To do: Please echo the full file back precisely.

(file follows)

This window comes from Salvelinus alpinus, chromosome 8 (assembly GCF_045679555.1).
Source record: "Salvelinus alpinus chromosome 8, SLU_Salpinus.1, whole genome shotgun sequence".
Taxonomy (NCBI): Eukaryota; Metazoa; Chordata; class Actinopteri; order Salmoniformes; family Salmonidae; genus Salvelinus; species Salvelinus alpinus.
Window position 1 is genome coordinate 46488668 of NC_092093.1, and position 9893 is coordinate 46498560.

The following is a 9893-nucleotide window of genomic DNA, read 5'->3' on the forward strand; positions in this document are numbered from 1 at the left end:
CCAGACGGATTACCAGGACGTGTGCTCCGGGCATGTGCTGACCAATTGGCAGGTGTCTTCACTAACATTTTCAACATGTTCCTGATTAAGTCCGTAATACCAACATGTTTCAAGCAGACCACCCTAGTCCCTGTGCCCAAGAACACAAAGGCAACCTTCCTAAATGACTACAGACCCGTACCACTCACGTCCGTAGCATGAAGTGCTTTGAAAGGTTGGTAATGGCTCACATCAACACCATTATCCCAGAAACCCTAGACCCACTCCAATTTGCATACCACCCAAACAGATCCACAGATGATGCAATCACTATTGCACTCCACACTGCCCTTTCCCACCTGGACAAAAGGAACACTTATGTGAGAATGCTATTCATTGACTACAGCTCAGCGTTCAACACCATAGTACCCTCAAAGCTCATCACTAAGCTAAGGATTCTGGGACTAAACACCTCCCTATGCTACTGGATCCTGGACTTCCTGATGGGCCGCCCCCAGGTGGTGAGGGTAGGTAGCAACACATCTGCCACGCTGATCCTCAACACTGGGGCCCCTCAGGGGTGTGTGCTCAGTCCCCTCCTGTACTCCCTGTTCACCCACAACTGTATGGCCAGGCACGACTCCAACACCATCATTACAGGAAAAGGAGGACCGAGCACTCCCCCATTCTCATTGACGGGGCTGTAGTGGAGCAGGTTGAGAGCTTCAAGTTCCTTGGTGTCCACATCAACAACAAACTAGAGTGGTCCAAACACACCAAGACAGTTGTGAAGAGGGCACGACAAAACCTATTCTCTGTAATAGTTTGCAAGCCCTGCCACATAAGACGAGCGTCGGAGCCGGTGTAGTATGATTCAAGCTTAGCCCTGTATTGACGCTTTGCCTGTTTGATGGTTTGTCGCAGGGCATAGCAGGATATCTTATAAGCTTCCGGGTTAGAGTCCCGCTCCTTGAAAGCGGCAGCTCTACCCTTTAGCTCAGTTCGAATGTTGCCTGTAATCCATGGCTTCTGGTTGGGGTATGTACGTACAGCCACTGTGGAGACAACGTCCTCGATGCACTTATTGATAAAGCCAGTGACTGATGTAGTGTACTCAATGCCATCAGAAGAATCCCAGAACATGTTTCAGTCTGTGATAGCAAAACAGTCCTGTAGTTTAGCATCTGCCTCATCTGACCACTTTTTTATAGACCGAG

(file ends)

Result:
This window comes from Salvelinus alpinus, chromosome 8 (assembly GCF_045679555.1).
Source record: "Salvelinus alpinus chromosome 8, SLU_Salpinus.1, whole genome shotgun sequence".
Taxonomy (NCBI): Eukaryota; Metazoa; Chordata; class Actinopteri; order Salmoniformes; family Salmonidae; genus Salvelinus; species Salvelinus alpinus.
Window position 1 is genome coordinate 46488668 of NC_092093.1, and position 9893 is coordinate 46498560.

The following is a 9893-nucleotide window of genomic DNA, read 5'->3' on the forward strand; positions in this document are numbered from 1 at the left end:
CCAGACGGATTACCAGGACGTGTGCTCCGGGCATGTGCTGACCAATTGGCAGGTGTCTTCACTAACATTTTCAACATGTTCCTGATTAAGTCCGTAATACCAACATGTTTCAAGCAGACCACCCTAGTCCCTGTGCCCAAGAACACAAAGGCAACCTTCCTAAATGACTACAGACCCGTACCACTCACGTCCGTAGCATGAAGTGCTTTGAAAGGTTGGTAATGGCTCACATCAACACCATTATCCCAGAAACCCTAGACCCACTCCAATTTGCATACCACCCAAACAGATCCACAGATGATGCAATCACTATTGCACTCCACACTGCCCTTTCCCACCTGGACAAAAGGAACACTTATGTGAGAATGCTATTCATTGACTACAGCTCAGCGTTCAACACCATAGTACCCTCAAAGCTCATCACTAAGCTAAGGATTCTGGGACTAAACACCTCCCTATGCTACTGGATCCTGGACTTCCTGATGGGCCGCCCCCAGGTGGTGAGGGTAGGTAGCAACACATCTGCCACGCTGATCCTCAACACTGGGGCCCCTCAGGGGTGTGTGCTCAGTCCCCTCCTGTACTCCCTGTTCACCCACAACTGTATGGCCAGGCACGACTCCAACACCATCATTACAGGAAAAGGAGGACCGAGCACTCCCCCATTCTCATTGACGGGGCTGTAGTGGAGCAGGTTGAGAGCTTCAAGTTCCTTGGTGTCCACATCAACAACAAACTAGAGTGGTCCAAACACACCAAGACAGTTGTGAAGAGGGCACGACAAAACCTATTCTCTGTAATAGTTTGCAAGCCCTGCCACATAAGACGAGCGTCGGAGCCGGTGTAGTATGATTCAAGCTTAGCCCTGTATTGACGCTTTGCCTGTTTGATGGTTTGTCGCAGGGCATAGCAGGATATCTTATAAGCTTCCGGGTTAGAGTCCCGCTCCTTGAAAGCGGCAGCTCTACCCTTTAGCTCAGTTCGAATGTTGCCTGTAATCCATGGCTTCTGGTTGGGGTATGTACGTACAGCCACTGTGGAGACAACGTCCTCGATGCACTTATTGATAAAGCCAGTGACTGATGTAGTGTACTCAATGCCATCAGAAGAATCCCAGAACATGTTTCAGTCTGTGATAGCAAAACAGTCCTGTAGTTTAGCATCTGCCTCATCTGACCACTTTTTTATAGACCGAG